Chinese espionage, especially cyber espionage, has reached extraordinary levels. ''They're stealing everything that isn't bolted down and it's getting exponentially worse,'' says Mike Rogers, chairman of the US permanent select committee on intelligence, in a report just released by Bloomberg.

Richard Clarke, former cyber security adviser to the White House, says China has been ''hacking its way into every corporation it can find listed in Dun and Bradstreet''. This theft of commercial intellectual property constitutes the greatest illegal transfer of wealth in history, says Scott Borg, director of the US cyber consequences unit.

We should be taking note of this in Australia for all sorts of reasons. Chinese hacking is targeting Australia and the United States, and there are national security as well as economic implications. Moreover, it is not only cyber espionage of which we need to be wary. High-level Soviet moles operated in this country during the Cold War and they have yet to be exposed.

We are even more vulnerable to Chinese espionage now than we were to Soviet espionage then. It's time this hidden history was made public, if only to put the problem of Chinese (and revitalised Russian) espionage into sober perspective for an Australian public too given to complacency or cynicism in such matters.

Thirty years ago, in The National Times, Brian Toohey wrote about Soviet operations in Australia, based on an extended interview with CIA operations veteran Ted Shackley. His opening paragraph was stunning in its implications: ''The Soviet intelligence service, the KGB, has been more successful in its penetration operations in Australia than in any other country, according to hard evidence available to the American Central Intelligence Agency. The long standing CIA assessment is that the KGB has planted a mole in a key position in Canberra - probably high in the Foreign Affairs, Defence or the Prime Minister's Department.''

The CIA's hard evidence, Toohey wrote, had been built up over many years from both human and electronic sources. It demonstrated that the KGB had for years ''been able to obtain a much higher level of classified information from Canberra than anywhere else''. This was especially significant because much of what was obtained was sensitive intelligence shared with Australia by the United States.

Yet, as of 1981, the CIA had been baffled in trying to establish who exactly the Soviet mole or moles in Canberra were. Between 1993 and 1995, two highly secretive investigations, Operation Liver and the Cook inquiry, were conducted for the Keating government.

The investigators concluded that there had, indeed, been high-level, long-term penetration by Soviet intelligence, but the federal government has kept their findings under lock and key.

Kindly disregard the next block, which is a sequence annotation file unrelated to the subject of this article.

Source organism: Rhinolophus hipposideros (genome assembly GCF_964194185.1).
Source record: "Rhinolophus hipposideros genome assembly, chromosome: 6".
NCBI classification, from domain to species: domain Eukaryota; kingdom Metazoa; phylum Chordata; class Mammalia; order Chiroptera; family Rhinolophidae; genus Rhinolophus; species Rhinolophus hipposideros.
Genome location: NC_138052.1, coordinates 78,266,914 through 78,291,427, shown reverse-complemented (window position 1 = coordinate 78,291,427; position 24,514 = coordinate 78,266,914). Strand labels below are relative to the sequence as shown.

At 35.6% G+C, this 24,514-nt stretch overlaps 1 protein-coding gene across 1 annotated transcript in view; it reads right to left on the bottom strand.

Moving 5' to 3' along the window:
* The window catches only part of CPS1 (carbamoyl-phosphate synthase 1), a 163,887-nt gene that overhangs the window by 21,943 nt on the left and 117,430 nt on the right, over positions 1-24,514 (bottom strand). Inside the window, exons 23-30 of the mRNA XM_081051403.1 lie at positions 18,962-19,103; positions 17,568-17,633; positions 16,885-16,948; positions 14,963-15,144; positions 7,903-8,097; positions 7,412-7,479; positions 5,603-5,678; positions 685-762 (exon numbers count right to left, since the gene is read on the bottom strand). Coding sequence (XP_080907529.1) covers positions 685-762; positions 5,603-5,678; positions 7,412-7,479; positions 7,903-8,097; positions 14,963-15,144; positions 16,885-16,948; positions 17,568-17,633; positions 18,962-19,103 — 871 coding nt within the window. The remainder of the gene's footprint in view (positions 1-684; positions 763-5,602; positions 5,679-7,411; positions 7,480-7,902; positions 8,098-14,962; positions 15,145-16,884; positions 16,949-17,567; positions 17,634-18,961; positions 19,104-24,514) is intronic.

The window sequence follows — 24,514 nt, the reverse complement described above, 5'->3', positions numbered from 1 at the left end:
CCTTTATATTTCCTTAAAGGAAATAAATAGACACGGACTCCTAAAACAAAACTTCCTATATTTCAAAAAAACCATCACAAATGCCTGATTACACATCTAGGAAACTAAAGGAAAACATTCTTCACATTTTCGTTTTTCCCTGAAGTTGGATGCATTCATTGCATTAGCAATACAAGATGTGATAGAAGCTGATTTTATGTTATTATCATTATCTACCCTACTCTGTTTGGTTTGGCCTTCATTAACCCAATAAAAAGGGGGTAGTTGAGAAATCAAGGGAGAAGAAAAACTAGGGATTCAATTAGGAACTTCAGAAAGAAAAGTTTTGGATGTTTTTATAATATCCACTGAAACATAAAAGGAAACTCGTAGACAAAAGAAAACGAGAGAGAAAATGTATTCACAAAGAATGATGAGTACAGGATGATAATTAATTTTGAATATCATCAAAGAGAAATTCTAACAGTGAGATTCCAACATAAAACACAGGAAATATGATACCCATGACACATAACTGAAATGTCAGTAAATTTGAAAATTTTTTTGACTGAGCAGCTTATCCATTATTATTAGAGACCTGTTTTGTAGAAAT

It's high time they were unlocked, because they provide an insight into the danger now presented by China, which is far better placed than the Soviet Union was to plant moles and agents in Australia.

China is a huge trading partner of Australia, which the Soviet Union never was. It is ascendant at a time when the United States is floundering in economic and strategic terms. And, despite its sinister communist past and the ongoing ruthlessness of the communist regime there, it cultivates a ''Middle Kingdom'' mystique.

Only a few well-placed people need be seduced for very serious damage to be done to our national security.

In his new book Tiger Trap: America's Secret Spy War with China, David Wise fills in the deeper background behind the Bloomberg report. The book places recent developments in the context of ancient Chinese traditions of espionage going back to Sun Tzu. It shows that Chinese espionage has grown relentlessly in the past few decades, even as many of us came to see China as a reformed totalitarian state with a market economy and a growing stake in global order. It describes the structure of the Chinese intelligence agencies, their modus operandi and their recent strategic successes against the United States.

Wise tells, for example, of Chinese acquisition of the top-secret technology for the W-88 nuclear warhead for the missiles carried by the Trident submarine, stealth technology for fighters, and a great deal more from the high-tech sectors of the American economy and defence sector.

Even more disturbing is that the spies who are supplying this technology to China remain mostly undetected. A four-year investigation, from 1999 to 2003, by a veteran counter-intelligence officer, Stephen Dillard, was unable to pinpoint the source of the W-88 breach.

As with China's relentless military build-up, there will be those who'll say, ''Well, they're not doing anything the Americans aren't doing, so who are we to complain?''

That is to forget where we stand in the world and where our interests lie. We are a key ally of the United States; it is the bastion of our own strategic security; we depend on it for cutting-edge military technology; we house major joint facilities on our soil; we have a new agreement for increased US presence here; and China's rising power and aspirations are, by regional agreement, the major uncertainty in Asia-Pacific stability for as far ahead as we can currently see.

Dr Paul Monk is a former China analyst with the Defence Intelligence Organisation and author of Thunder From The Silent Zone: Rethinking China.